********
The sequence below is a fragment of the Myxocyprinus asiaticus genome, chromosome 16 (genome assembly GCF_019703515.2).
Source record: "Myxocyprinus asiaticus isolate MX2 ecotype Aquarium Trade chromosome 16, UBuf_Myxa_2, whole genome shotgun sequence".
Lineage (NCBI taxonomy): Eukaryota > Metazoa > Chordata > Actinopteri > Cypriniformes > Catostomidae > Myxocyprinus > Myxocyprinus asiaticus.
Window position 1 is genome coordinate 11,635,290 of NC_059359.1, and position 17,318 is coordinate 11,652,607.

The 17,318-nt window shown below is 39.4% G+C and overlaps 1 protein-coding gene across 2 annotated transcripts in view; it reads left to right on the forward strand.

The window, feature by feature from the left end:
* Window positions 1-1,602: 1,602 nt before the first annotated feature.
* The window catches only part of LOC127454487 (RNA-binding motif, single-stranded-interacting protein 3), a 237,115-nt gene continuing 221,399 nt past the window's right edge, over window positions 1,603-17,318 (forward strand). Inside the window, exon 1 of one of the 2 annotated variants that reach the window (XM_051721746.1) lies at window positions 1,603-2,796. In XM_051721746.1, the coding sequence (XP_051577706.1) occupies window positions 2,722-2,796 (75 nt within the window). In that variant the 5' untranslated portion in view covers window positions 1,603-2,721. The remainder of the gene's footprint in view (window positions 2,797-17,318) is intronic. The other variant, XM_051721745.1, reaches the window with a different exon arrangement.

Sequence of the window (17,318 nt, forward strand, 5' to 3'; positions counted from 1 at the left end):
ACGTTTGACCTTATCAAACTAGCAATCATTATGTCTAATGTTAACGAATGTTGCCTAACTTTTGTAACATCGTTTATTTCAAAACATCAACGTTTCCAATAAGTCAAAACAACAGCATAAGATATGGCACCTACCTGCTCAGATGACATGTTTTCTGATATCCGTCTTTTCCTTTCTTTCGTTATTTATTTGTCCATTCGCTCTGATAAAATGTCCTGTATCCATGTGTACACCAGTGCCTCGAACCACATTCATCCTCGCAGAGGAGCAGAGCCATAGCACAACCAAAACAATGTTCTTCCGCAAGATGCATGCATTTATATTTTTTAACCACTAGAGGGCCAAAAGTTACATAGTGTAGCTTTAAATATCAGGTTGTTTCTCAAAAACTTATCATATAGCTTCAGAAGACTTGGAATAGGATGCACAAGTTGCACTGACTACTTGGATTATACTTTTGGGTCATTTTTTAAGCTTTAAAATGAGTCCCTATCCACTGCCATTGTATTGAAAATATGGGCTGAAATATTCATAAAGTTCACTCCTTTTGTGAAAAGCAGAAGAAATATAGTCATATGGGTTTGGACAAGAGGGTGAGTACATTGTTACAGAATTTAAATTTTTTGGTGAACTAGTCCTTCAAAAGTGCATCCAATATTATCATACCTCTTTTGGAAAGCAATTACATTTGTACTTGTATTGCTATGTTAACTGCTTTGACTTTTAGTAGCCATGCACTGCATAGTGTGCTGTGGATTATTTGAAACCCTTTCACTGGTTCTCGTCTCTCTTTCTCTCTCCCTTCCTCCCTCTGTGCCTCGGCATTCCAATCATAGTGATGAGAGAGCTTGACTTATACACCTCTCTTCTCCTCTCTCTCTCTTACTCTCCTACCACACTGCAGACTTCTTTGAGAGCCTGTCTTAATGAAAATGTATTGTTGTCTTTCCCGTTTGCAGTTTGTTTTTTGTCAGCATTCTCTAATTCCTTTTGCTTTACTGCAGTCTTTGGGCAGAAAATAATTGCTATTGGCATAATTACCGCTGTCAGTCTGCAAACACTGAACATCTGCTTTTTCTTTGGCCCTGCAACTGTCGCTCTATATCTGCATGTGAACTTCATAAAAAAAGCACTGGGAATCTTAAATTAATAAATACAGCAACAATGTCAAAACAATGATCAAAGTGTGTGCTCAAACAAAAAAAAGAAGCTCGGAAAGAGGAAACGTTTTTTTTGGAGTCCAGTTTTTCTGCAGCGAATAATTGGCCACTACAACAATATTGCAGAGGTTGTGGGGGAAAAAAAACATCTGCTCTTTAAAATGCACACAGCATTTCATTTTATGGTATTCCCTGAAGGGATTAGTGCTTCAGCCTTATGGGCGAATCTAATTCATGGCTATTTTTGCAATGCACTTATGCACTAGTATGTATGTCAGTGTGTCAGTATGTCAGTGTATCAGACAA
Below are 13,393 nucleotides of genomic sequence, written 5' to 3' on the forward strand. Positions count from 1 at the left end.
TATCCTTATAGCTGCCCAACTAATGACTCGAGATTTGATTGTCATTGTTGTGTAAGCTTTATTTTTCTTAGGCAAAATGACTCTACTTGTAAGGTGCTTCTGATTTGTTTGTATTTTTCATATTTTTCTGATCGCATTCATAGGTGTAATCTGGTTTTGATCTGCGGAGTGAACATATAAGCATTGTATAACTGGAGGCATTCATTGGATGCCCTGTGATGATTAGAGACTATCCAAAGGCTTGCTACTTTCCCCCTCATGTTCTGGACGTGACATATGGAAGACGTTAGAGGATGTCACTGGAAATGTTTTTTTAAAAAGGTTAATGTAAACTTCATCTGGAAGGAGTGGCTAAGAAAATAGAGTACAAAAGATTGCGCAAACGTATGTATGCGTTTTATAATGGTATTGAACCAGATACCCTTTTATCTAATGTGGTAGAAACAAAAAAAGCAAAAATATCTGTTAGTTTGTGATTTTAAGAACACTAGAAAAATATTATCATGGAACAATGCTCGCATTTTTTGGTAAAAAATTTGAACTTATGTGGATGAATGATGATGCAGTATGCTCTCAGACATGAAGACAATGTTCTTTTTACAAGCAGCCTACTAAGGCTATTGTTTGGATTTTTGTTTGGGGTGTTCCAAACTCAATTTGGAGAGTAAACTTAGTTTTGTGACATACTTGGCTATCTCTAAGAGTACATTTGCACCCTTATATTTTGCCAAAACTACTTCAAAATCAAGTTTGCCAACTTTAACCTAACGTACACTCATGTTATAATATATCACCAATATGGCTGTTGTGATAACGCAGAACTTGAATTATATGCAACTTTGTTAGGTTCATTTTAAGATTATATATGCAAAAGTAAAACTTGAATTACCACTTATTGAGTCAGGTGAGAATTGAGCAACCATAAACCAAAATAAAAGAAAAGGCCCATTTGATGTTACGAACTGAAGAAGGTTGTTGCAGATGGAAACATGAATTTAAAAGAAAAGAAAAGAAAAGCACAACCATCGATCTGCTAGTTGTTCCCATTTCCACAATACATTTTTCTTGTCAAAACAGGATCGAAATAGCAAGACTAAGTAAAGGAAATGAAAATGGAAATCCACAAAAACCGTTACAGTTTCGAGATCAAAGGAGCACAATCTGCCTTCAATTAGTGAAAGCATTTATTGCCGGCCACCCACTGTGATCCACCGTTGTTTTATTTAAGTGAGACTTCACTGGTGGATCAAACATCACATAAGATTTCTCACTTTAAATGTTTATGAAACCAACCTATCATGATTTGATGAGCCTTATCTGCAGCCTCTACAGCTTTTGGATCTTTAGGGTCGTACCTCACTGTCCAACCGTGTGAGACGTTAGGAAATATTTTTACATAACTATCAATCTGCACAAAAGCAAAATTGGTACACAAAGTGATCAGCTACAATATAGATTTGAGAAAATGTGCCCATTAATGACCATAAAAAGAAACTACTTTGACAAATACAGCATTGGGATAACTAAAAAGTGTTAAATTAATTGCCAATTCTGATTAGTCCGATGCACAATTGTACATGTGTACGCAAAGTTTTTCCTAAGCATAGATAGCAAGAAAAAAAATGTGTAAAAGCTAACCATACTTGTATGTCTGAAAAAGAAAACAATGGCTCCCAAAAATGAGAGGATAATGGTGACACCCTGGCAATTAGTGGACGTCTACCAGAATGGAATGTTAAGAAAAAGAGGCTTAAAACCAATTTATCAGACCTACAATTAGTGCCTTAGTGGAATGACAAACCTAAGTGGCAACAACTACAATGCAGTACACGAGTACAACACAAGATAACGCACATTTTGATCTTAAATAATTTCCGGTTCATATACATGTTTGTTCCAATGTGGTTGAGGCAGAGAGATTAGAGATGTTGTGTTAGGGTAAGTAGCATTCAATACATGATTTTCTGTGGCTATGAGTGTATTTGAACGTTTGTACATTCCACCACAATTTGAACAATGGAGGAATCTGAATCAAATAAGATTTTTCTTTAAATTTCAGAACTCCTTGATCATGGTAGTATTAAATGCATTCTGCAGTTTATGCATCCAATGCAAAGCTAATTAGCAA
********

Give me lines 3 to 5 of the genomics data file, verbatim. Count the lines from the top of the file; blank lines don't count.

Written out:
Lineage (NCBI taxonomy): Eukaryota > Metazoa > Chordata > Actinopteri > Cypriniformes > Catostomidae > Myxocyprinus > Myxocyprinus asiaticus.
Window position 1 is genome coordinate 11,635,290 of NC_059359.1, and position 17,318 is coordinate 11,652,607.

The 17,318-nt window shown below is 39.4% G+C and overlaps 1 protein-coding gene across 2 annotated transcripts in view; it reads left to right on the forward strand.